If you listen to the rhetoric of the nine Democratic presidential hopefuls, you might get the impression that there are no facts truer than these: President Bush plays too rough with those nice Europeans, and the Bush Administration--wholly owned by Big Business--turns its back while heartless corporations continually screw their workers.
So, when President Bush tried to help American companies by imposing surcharges on imported steel, some Democrats--as you might expect--criticized him. After all, the steel industry is not only business, it is big, as in big belching smokestacks spewing cancerous clouds that eventually end up absorbed in the lungs of small children and cute, furry animals. From the perspective of his opponents, this one move could be used to symbolize the entire Bush presidency: they could accuse him of helping his corporate fat-cat buddies get rich by polluting while giving the unilateral finger to Europe, whose steel suppliers were put at a disadvantage.
Shortly after the tariffs were announced, President Bush took a lashing from New York Times columnist Paul Krugman. In and of itself, Krugman's criticism isn't surprising; a recent analysis of 2,129 published articles found him to be the most reliably anti-Republican of all columnists surveyed. When the Democrats go digging for dirt to use against Bush, they can count on Krugman to pick up a shovel:
Just a few days ago, some supporters of George W. Bush hoped that he would show his mettle by standing up to steel industry demands for tariff protection. Instead he capitulated, with a cravenness that surprised even his critics.
One might assume that, if imposing the tariff was bad, then eliminating the tariff must be good, right? Killing the tariffs could even put some polluters out of business. Surely that would be good! And if the tariff benefited businesses, then it must have hurt workers because--as we've all been told--the interests of workers are in conflict with the interests of business. So then ending the tariff must be good for workers. Right? Lastly, if the tariff angered Europe, and if we should base our nation's decisions on how Europe feels about things, then scrapping the steel tariffs should be commended as a saintly act of reconciliation with our erstwhile allies.
So when President Bush announced on Thursday that he was ending the 20-month-old steel tariffs, I was ready to watch the praise come raining down. For starters, the Europeans seemed happy. But I was shocked--shocked--to read what the President's domestic opposition had to say:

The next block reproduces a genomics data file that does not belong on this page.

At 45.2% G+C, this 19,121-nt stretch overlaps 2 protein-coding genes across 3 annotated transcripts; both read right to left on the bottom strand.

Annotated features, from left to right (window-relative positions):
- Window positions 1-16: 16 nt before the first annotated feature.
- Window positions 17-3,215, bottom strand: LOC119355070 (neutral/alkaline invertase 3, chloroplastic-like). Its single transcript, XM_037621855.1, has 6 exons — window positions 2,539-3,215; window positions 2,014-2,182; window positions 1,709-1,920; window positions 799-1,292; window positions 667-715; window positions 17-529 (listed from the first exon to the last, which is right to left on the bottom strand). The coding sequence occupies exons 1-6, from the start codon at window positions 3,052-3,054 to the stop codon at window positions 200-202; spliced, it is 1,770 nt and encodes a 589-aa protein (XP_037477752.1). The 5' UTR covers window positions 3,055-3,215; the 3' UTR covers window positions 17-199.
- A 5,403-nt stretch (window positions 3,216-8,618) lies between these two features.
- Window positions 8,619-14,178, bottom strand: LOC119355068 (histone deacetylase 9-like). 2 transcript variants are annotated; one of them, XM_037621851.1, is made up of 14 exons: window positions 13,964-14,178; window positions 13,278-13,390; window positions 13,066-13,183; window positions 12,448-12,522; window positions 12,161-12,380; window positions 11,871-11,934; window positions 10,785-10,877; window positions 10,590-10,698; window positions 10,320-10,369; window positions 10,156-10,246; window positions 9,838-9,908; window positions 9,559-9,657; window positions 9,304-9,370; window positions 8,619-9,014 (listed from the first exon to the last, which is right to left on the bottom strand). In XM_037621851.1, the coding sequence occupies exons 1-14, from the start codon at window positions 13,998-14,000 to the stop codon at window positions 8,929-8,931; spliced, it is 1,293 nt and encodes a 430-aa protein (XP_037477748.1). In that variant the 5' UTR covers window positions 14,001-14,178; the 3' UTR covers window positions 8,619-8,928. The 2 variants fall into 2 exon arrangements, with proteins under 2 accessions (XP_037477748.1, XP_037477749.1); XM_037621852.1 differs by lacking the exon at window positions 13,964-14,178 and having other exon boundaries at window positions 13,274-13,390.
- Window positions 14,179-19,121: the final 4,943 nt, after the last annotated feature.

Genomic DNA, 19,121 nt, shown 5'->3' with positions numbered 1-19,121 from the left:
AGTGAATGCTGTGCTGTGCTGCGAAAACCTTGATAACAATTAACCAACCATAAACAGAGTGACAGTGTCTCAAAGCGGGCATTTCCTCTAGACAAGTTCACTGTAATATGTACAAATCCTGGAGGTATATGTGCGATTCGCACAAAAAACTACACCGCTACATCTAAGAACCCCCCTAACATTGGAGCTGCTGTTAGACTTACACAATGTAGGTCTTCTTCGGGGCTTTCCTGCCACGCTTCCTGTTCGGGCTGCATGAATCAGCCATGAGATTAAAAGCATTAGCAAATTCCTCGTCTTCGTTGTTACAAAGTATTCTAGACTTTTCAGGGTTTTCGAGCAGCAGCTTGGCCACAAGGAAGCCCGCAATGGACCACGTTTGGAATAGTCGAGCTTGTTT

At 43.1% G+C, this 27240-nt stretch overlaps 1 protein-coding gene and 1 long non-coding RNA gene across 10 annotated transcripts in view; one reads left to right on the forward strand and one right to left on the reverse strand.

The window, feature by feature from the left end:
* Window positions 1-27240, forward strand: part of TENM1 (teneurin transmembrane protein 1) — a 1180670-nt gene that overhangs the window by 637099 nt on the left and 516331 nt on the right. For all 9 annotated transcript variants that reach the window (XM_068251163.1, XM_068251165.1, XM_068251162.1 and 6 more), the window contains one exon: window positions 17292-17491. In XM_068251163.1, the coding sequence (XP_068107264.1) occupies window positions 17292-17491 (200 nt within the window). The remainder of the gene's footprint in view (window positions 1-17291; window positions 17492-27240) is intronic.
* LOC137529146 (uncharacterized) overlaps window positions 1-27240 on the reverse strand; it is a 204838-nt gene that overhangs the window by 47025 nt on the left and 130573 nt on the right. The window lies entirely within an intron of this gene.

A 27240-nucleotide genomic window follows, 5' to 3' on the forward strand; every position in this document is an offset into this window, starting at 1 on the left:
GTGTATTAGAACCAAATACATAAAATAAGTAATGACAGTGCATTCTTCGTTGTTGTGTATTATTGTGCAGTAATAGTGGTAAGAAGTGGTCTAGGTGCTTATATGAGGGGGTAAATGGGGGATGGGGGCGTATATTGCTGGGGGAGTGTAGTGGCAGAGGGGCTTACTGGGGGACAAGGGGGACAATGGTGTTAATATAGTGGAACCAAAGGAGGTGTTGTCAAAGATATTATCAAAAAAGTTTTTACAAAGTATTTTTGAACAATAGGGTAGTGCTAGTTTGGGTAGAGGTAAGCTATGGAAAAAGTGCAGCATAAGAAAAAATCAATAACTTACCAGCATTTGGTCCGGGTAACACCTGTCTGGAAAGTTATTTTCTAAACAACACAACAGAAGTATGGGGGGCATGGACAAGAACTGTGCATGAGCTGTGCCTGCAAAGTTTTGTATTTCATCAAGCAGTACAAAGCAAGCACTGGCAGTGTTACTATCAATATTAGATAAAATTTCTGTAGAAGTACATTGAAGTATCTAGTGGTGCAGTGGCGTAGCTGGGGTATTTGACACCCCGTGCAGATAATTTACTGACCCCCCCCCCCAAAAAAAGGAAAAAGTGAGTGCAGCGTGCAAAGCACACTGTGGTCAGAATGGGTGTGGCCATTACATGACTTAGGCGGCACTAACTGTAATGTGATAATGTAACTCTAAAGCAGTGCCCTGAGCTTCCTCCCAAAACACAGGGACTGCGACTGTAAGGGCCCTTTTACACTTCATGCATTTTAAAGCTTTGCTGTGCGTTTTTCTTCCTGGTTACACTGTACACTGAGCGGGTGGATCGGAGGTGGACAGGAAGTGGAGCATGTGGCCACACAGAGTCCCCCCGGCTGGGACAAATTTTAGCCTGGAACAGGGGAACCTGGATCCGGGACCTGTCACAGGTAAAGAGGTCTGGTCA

Democrat Robert Byrd, who holds the illustrious distinction of being the only former Ku Klux Klan member in the U.S. Senate, said the decision "shattered any credibility [the Administration] ever had". Given his past, Senator Byrd might not be the best person the Democrats can find to give lectures on credibility.
Meanwhile, presidential candidate Howard Dean--who believes that America's foreign policy decisions must first be rubber-stamped by the U.N.--thinks President Bush should have kept the tariffs, effectively telling the Europeans to take a hike. "The President's decision to lift the steel tariffs early is just another example of this Administration playing politics with peoples' lives," Dean said.
Bush-supporting-Republican-recently-turned-Bush-bashing-Democratic- presidential-candidate Wesley Clark chimed in, too, saying the president should "listen to the 2.6 million manufacturing workers who've lost their jobs". Should he listen to the workers, or should he listen to the Europeans? It's so hard to tell these days! When it comes to the issue of whose marching orders a good president should follow, the Democrats just can't seem to make up their minds.
Dick Gephardt, a candidate whose main appeal seems to be that he's not any of the other candidates, was sounding downright belligerent. "America needs a president who will not back down to foreign pressure," Gephardt said, clearly pandering to the Donald Rumsfeld wing of the Democratic Party.
Even union man Leo W. Gerard jumped at the chance to criticize the president. You may know Mr. Gerard as the head of the United Steelworkers of America. (His title is, in fact, President of the U.S.A., a fact that makes his rivalry with President Bush quite understandable; cocktail parties must be a real chore after repeated explanations that you're president of the other U.S.A.) After saying Bush "willfully ignored" the "damage to the American steel industry," Gerard explained that Bush was in a "rush to appease the Europeans". Heh. The man they call a reckless cowboy, the guy accused of rushing into war while thumbing his nose at the Europeans, who they say is too proud to ask Europe for help in post-Saddam Iraq...now he's in a big hurry to appease the Europeans. Gotcha.
Despite the obvious politicking behind these statements, it's comforting to know that the Democrats and their supporters have finally come around to the belief that the U.S. should act in its own interests, regardless of what Europe thinks. It's also nice to hear them acknowledge that, under capitalism, the interests of workers and their employers are often aligned. But I must admit, I miss the anti-corporate us-versus-them rhetoric. I always get a good chuckle when I hear politicians imply that workers would be better off if only there were no evil companies around to employ them.